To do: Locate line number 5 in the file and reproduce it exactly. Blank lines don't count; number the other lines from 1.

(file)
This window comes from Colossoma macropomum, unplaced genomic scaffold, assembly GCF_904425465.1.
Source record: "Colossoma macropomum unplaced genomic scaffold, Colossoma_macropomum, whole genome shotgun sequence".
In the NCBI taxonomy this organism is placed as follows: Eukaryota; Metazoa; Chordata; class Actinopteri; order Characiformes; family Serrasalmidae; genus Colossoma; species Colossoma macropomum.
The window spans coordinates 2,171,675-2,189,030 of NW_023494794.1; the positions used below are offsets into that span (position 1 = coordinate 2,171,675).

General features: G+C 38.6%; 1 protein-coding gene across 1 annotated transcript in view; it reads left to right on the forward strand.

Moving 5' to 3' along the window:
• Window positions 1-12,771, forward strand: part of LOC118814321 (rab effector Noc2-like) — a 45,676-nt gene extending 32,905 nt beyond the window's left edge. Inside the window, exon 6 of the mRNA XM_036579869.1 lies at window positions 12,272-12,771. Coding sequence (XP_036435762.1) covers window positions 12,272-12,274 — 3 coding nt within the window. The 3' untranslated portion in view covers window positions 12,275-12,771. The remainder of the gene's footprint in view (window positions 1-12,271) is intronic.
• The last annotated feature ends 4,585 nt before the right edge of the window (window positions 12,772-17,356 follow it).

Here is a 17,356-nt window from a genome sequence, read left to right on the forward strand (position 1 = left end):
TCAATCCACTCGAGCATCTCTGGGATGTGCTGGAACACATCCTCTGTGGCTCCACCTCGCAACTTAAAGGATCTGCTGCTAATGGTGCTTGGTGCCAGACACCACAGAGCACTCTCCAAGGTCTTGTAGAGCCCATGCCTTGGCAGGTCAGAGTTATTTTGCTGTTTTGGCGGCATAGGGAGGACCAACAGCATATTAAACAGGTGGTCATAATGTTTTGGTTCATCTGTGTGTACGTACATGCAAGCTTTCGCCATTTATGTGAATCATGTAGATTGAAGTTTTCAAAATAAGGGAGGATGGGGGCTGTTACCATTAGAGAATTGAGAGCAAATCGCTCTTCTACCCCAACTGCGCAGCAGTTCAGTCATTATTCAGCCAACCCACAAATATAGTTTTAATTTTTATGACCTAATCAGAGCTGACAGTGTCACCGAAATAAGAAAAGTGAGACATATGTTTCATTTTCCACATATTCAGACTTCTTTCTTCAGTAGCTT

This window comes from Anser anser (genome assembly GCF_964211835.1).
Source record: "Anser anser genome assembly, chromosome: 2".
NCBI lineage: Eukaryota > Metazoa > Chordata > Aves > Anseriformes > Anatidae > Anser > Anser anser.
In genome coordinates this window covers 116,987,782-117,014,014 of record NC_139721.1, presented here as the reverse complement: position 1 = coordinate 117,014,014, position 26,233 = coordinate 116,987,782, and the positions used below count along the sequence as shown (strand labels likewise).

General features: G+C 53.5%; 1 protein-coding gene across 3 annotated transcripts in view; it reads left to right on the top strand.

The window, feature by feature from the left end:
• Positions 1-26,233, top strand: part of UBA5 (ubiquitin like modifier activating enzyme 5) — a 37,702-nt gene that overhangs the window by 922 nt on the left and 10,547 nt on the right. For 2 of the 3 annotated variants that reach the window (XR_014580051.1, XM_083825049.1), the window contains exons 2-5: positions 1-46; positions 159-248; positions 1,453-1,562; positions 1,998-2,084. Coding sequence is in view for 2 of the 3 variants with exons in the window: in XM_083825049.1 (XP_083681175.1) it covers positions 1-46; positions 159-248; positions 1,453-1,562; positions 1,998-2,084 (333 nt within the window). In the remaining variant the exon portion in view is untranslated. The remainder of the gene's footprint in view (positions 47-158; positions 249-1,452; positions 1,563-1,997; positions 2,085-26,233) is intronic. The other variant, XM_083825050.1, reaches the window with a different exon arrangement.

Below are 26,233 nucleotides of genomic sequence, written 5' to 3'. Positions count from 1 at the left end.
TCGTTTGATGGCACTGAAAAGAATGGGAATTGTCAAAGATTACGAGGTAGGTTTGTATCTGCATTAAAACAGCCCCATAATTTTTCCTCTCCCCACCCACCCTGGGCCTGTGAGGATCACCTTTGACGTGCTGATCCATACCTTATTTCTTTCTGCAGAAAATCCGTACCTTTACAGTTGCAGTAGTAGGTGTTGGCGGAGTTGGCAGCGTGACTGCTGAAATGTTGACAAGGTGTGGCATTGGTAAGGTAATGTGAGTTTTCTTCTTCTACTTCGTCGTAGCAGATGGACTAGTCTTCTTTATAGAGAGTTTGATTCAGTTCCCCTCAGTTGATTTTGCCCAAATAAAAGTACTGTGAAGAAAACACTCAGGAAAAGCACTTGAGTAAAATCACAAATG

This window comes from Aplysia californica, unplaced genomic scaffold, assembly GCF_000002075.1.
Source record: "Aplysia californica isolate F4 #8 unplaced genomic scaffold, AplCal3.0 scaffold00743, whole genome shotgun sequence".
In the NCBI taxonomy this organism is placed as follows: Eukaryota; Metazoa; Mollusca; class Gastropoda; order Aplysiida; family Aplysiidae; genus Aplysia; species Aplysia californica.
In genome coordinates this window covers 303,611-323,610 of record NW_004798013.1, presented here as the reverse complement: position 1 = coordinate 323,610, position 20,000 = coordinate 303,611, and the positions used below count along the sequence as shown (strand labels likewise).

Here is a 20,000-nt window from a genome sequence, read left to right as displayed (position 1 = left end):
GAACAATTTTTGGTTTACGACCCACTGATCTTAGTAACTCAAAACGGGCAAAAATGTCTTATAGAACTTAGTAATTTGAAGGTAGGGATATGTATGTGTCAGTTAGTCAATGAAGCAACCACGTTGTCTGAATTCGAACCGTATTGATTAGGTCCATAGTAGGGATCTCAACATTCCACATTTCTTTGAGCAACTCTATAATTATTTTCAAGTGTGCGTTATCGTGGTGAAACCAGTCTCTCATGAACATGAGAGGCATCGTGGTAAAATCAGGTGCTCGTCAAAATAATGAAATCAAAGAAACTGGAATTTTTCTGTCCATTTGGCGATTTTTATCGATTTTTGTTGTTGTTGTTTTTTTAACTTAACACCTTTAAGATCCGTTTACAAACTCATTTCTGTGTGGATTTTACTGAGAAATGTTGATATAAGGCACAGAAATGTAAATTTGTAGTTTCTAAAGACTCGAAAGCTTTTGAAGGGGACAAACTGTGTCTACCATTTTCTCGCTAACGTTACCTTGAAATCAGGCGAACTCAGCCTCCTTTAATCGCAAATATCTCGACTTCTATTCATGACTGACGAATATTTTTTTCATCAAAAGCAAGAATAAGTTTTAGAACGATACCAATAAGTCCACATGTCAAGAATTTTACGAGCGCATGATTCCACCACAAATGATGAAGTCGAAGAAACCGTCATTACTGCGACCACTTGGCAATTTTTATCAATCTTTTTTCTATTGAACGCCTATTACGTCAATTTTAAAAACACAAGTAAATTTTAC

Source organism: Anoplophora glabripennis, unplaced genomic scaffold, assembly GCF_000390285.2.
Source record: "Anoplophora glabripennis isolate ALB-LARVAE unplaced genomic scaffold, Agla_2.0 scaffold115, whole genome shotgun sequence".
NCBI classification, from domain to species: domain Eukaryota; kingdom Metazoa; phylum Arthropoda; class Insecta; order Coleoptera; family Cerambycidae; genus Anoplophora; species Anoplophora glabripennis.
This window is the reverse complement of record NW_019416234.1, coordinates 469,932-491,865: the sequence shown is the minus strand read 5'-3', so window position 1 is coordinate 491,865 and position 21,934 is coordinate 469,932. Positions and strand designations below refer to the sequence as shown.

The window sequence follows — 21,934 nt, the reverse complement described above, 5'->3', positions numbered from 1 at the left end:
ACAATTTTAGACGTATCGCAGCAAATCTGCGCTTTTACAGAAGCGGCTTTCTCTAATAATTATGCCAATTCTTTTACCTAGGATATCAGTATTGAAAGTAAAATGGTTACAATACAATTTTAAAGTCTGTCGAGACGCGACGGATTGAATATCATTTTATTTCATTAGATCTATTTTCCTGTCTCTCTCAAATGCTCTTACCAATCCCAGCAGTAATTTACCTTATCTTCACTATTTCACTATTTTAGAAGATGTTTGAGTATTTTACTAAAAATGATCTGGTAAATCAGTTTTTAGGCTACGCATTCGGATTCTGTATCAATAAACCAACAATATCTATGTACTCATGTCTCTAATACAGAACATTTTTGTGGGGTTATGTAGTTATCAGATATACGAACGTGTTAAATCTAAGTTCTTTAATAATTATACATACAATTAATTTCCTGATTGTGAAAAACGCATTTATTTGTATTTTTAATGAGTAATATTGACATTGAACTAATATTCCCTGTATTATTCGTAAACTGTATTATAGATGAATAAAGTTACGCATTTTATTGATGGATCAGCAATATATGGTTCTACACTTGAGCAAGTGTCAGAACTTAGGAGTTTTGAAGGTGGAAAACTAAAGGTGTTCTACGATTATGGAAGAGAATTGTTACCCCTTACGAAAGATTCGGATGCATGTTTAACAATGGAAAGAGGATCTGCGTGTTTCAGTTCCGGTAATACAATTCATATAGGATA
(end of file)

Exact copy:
General features: G+C 38.6%; 1 protein-coding gene across 1 annotated transcript in view; it reads left to right on the forward strand.